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Get a chart, learn tides, catch fish


© St. Petersburg Times,
published September 9, 2001

The caller was sincere.

"When is the best time to go fishing?" she asked.

I thought about it, but before I could answer, she clarified her question:

"We don't want to waste our time if we are not going to catch anything."

Few people want to fish without catching anything, but it can be a bit difficult to predict the appearance of fish from a desk in downtown St. Petersburg. I resorted to the most common denominator of successful anglers:

"Look at the tides, ma'am. Just look at the tides."

There is nothing a saltwater angler can do to increase success more, apart from buying fillets at a fish market, than knowing the tides.

Fish feed on moving water. Snook, redfish, trout, even offshore species such as grouper and king mackerel are affected by tides.

The folks at the National Oceanic and Atmospheric Administration have done their best to furnish fishermen with tide tables. But anglers should remember these are only predictions.

"The chart says it is supposed to be low but I am looking out my window and I still see water," a caller said recently. "You need to run a correction."

I thought about the man's statement, mulling the explanation and it's complexities. Tampa Bay is a relatively shallow body of water, and strong winds can influence tide by as much as a foot. It may look as if the tide isn't changing because the wind has stacked water against the shoreline.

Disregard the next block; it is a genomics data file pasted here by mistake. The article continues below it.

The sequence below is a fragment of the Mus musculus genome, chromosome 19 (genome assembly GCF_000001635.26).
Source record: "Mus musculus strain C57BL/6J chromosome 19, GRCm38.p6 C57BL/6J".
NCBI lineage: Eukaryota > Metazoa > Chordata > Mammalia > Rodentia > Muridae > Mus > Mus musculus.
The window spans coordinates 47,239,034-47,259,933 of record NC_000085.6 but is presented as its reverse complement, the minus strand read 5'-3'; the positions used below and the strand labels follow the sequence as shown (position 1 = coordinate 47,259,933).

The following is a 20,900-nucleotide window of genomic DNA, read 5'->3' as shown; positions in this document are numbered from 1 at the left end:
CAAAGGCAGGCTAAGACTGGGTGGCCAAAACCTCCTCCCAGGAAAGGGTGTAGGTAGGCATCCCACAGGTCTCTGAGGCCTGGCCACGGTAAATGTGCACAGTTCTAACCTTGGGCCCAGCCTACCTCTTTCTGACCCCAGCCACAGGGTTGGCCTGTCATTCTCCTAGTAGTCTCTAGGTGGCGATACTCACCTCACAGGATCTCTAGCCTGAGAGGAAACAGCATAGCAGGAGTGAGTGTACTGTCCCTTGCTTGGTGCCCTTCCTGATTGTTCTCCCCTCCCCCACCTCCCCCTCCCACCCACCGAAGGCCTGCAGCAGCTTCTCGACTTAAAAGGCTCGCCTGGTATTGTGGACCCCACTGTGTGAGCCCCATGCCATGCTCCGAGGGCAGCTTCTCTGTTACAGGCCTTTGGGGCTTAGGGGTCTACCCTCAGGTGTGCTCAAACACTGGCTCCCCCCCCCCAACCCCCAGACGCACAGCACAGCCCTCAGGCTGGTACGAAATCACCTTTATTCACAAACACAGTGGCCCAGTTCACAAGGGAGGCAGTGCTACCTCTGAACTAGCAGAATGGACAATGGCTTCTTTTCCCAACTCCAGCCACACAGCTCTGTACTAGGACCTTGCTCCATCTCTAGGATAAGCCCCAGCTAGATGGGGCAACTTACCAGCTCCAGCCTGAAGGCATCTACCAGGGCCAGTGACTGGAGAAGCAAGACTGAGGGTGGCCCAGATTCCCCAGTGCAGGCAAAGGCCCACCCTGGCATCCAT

All fine and well, the man said, but what should he tell the men who were there to fix his sea wall?

I had no response.

If the caller had been a fisherman, I would have told him there are several things to consider when deciding where and when to fish. These include the sun, the moon, the time of day, the tide, the terrain, the water temperature, the depth and the salinity.

There is no magic formula.

Most anglers agree that fish feed most actively with a changing tide, but not all tides are created equal. The amount of water flow, or height of the changing tide, is critical. An 8-inch tide will not move as much water (and bait) across a grass flat as a 2-foot tide.

So, if you want to catch fish, pick a day with a strong tide. Then fish an hour after high tide (as the water begins to drop) or an hour after low tide (as the water begins to rise). The more water that moves through an area, the more likely that predators will be there to pick off bait.

The best bet is to look at the tide chart on Friday's Outdoors page. This chart shows the highs and lows and which tides have the strongest flow.

"So pick a good, strong tide," I told the female caller. "That's when the fish will be biting."

She thanked me and said she was going into her garage to grab the newspaper out of the recycle box so she could find a good, strong, fish-feeding tide.

"That's the ticket," I said. "Unless of course, there is a full or new moon. Then all bets are off."

She wanted to learn more, but I told her that it would just have to wait for another day and another column.

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